A 500kg Bluntnose sixgill shark, four metres long, has been found dead on the La Mata shoreline.

Beach walkers who discovered the shark called the police with the Civil Guard and the Environmental Protection Unit SEPRONA attending the scene.

Marine biologists from Torrevieja, Antonio Pujol, said the shark had all its teeth.

The cause of death was possibly caused by fishermen with deep-sea nets, thrown back into the sea.

The adult female shark was examined by veterinarians from the Valencian Oceanografic and a marine biologist from the Spanish Ministry of Environment, before being removed.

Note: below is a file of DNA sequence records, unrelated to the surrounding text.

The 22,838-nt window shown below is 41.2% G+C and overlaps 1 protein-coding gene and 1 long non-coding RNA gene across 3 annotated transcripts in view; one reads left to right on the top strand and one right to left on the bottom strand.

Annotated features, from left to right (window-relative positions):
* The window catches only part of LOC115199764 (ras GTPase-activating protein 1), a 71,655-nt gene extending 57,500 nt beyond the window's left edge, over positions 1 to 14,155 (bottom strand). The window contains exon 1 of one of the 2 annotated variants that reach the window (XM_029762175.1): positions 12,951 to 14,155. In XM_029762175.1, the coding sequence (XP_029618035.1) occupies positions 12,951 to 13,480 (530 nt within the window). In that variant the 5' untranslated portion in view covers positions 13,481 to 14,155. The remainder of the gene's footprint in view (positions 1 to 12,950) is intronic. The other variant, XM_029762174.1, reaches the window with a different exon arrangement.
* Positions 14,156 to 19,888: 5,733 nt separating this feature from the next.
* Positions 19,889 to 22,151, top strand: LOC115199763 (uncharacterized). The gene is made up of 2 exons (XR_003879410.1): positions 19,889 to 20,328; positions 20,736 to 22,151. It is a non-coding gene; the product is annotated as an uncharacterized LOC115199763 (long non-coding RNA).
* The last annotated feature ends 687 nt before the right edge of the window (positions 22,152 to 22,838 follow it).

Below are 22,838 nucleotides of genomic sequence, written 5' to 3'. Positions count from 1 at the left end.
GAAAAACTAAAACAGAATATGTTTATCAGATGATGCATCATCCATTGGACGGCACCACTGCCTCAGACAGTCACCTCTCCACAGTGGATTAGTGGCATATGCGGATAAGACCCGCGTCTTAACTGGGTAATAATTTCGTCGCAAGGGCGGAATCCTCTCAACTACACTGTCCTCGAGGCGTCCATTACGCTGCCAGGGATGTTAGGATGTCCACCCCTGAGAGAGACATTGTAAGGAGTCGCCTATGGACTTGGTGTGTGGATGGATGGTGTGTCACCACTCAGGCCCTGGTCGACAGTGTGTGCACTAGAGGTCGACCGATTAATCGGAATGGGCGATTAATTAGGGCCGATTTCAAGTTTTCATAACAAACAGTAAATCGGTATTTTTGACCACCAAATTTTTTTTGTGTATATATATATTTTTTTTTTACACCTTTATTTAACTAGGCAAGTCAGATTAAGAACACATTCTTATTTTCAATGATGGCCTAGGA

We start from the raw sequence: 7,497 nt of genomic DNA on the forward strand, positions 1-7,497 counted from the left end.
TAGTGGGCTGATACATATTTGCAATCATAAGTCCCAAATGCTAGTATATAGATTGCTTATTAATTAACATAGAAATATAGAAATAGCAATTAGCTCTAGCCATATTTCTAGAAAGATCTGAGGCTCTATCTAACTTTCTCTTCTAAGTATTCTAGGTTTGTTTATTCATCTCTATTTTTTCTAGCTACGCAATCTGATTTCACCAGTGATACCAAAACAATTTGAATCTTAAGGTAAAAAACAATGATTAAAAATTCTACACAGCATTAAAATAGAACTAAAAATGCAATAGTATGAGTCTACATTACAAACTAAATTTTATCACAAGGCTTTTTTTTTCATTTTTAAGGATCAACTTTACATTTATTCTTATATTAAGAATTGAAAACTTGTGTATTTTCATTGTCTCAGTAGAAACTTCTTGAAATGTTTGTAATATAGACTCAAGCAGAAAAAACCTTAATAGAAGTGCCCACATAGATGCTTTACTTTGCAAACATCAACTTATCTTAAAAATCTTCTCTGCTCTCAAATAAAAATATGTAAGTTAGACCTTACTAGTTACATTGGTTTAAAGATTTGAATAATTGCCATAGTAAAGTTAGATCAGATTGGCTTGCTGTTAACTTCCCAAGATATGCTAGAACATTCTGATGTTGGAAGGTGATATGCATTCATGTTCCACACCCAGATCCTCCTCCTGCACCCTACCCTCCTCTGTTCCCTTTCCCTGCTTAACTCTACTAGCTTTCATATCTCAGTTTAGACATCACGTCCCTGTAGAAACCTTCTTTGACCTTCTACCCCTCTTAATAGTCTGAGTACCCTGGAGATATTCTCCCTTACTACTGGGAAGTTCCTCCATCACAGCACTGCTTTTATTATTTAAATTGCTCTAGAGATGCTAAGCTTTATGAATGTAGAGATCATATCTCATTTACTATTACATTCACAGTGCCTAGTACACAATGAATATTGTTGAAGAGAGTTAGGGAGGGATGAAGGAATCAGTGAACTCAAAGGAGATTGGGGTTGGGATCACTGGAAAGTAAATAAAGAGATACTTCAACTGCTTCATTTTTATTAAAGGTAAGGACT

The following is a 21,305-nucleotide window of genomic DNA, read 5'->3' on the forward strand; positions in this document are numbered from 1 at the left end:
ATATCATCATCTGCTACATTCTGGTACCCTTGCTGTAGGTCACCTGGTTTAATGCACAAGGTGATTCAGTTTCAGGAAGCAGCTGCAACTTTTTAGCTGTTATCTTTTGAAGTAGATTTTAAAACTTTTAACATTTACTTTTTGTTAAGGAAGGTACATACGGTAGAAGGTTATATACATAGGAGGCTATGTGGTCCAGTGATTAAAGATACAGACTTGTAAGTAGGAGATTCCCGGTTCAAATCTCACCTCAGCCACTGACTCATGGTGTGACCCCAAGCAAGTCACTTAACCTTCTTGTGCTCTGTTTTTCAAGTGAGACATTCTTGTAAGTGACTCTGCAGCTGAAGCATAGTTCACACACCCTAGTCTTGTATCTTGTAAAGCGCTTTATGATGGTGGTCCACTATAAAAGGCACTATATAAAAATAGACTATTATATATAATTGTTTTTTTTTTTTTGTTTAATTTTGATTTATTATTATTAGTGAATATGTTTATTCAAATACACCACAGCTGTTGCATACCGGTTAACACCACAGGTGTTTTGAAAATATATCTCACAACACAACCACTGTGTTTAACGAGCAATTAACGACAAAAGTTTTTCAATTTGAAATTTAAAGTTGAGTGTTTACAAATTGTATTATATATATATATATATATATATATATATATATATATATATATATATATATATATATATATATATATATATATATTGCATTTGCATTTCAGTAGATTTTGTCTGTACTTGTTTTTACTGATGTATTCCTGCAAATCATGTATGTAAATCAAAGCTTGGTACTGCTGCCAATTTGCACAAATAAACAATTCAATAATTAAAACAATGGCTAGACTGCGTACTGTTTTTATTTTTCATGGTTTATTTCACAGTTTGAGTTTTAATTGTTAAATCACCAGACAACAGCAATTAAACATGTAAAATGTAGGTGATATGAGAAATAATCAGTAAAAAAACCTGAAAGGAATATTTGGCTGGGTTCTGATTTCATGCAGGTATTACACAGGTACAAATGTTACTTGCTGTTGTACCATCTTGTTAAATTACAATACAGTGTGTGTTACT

The Bluntnose sixgill shark is common in the Atlantic, Pacific, Indian Ocean and Mediterranean Sea, feeding on eels, bony fish, crabs and marine mammals.

They have been inhabitants of the oceans for 150 million years, and are on the ‘Red List’ of endangered species.

The Bluntnose sixgill – Hexanchus griseus – which lives at depths up to 2,500 metres, is nocturnal and rarely surfaces.

An autopsy to determine the cause of death is to be undertaken.